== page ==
I’ll admit it: Over the last six years or so, I’ve been lukewarm on Isabelle Huppert. It’s not because she isn’t a fantastic actress, but some directors persistently overwork her unique screen presence into overstylized settings, sometimes rendering her a caricature. I think Huppert is aware of that; so it’s been interesting at the Berlinale seeing her in two low-key roles like “The New Friends” and “A Traveler’s Needs,” films whose eccentricities are more organically staged. It’s the latter, writer/director Hong Sang-soo’s gleefully hilarious and unmistakably mysterious “A Traveler’s Needs,” the filmmaker and actress’ third collaboration, that is clearly the best of the two. 

In “A Traveler’s Needs,’ Huppert plays Iris: A peculiar French woman without any definable origin. One day she appeared on a bench in South Korea badly playing a recorder, and despite having no formal training, within a couple of months she has become a French language teacher to a few Koreans. Iris never brings a textbook. Instead, she asks pupils personal questions, whose responses she then jots down in French on notecards for them to practice. She believes if they are emotionally invested in a phrase, it’ll allow the language to become one of feeling rather than rote memorization. The lessons become recurring scenarios. The first with a young pianist is very earnest. But with each scenario, as Iris’ actions repeat, her pedagogy, her way of bewitching her students, and her addiction to makgeolli become memorably absurd.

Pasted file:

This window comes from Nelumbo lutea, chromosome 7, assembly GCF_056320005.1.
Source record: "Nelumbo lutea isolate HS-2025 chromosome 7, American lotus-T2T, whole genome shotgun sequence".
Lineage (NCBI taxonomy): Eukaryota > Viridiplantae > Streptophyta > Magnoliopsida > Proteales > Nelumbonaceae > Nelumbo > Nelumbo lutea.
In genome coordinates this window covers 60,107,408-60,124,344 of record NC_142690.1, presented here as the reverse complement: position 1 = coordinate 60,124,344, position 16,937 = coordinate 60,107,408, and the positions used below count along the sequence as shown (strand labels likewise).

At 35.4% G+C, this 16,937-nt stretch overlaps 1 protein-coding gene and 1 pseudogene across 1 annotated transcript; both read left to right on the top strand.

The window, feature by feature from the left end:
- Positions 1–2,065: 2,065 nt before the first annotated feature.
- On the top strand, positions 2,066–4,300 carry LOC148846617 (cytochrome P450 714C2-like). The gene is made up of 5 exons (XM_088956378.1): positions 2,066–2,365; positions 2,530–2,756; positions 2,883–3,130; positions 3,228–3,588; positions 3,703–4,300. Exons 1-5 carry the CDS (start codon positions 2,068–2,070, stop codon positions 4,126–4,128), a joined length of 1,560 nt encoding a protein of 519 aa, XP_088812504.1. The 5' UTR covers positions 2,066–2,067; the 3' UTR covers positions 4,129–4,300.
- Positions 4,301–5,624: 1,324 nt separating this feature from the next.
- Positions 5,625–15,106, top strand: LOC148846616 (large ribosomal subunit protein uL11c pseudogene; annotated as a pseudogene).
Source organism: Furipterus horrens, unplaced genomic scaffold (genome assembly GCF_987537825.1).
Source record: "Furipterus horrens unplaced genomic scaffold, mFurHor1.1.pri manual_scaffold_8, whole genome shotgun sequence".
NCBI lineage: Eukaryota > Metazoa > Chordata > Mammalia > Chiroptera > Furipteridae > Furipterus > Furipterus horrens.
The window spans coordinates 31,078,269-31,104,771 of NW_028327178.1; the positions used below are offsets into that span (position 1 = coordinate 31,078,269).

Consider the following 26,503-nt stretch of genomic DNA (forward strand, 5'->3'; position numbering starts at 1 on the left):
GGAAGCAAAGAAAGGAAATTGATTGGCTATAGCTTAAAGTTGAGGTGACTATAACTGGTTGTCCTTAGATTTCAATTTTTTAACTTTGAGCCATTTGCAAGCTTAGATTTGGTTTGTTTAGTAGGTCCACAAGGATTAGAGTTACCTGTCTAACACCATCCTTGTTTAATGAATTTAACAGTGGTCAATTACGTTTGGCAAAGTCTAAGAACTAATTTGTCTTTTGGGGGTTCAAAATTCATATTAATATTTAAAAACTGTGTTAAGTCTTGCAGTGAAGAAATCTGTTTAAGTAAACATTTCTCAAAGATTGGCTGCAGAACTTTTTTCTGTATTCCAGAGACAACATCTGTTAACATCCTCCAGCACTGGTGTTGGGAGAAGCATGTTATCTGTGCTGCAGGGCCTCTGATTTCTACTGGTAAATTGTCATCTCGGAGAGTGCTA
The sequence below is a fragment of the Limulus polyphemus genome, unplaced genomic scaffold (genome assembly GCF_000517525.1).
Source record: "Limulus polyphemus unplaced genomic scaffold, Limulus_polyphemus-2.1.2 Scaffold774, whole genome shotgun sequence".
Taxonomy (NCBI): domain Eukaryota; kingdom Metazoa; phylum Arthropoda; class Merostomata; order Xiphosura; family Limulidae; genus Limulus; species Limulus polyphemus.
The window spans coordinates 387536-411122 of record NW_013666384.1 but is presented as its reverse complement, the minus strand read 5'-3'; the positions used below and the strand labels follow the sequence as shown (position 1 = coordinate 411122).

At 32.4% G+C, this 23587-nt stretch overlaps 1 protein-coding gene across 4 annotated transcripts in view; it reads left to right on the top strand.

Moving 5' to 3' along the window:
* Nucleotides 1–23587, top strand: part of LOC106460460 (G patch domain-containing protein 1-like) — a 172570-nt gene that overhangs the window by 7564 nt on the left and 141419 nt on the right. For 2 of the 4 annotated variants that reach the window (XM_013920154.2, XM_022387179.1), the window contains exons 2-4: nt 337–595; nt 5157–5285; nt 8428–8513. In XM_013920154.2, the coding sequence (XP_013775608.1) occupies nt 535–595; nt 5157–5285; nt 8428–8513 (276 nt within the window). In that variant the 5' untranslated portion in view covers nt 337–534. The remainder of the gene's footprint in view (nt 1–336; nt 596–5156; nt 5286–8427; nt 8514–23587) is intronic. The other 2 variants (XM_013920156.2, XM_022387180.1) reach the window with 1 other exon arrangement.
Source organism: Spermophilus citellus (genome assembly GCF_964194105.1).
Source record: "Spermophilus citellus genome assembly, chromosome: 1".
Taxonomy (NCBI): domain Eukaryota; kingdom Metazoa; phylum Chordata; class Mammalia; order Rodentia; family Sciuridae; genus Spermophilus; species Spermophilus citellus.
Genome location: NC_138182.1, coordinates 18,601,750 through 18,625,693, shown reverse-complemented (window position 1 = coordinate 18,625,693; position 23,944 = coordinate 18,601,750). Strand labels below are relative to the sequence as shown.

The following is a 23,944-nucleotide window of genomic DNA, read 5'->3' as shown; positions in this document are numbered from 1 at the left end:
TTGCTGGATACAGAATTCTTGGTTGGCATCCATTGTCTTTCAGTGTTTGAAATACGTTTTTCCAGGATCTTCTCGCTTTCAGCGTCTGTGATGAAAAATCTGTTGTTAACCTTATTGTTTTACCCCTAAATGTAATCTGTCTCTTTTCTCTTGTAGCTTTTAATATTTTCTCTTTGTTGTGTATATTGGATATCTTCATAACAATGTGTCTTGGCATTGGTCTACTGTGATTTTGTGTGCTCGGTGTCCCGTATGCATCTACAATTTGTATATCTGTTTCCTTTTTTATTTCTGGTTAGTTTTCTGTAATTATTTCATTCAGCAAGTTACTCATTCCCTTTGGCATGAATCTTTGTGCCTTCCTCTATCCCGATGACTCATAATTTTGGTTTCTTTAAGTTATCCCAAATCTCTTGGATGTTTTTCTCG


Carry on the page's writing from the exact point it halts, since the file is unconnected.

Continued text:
The comic timing is nestled in a surprising mystery that is less invested in the filmmaker’s interest in memory but more in how the inexpressive feeling art gives expresses much about us, prompting questions of comparative meaning—how the power of words shift from language to language—and our common relationship and responses to music and poetry. Hong’s regulars like Lee Hye Yeong, Kwon Hae-hyo, Cho Yunhee, and Ha Seong-guk have integral roles as pupils. But it’s Huppert who is especially sensational, blending a deft sense of innocence with a hint of mischievousness for a character that makes you wish the actress was your best friend.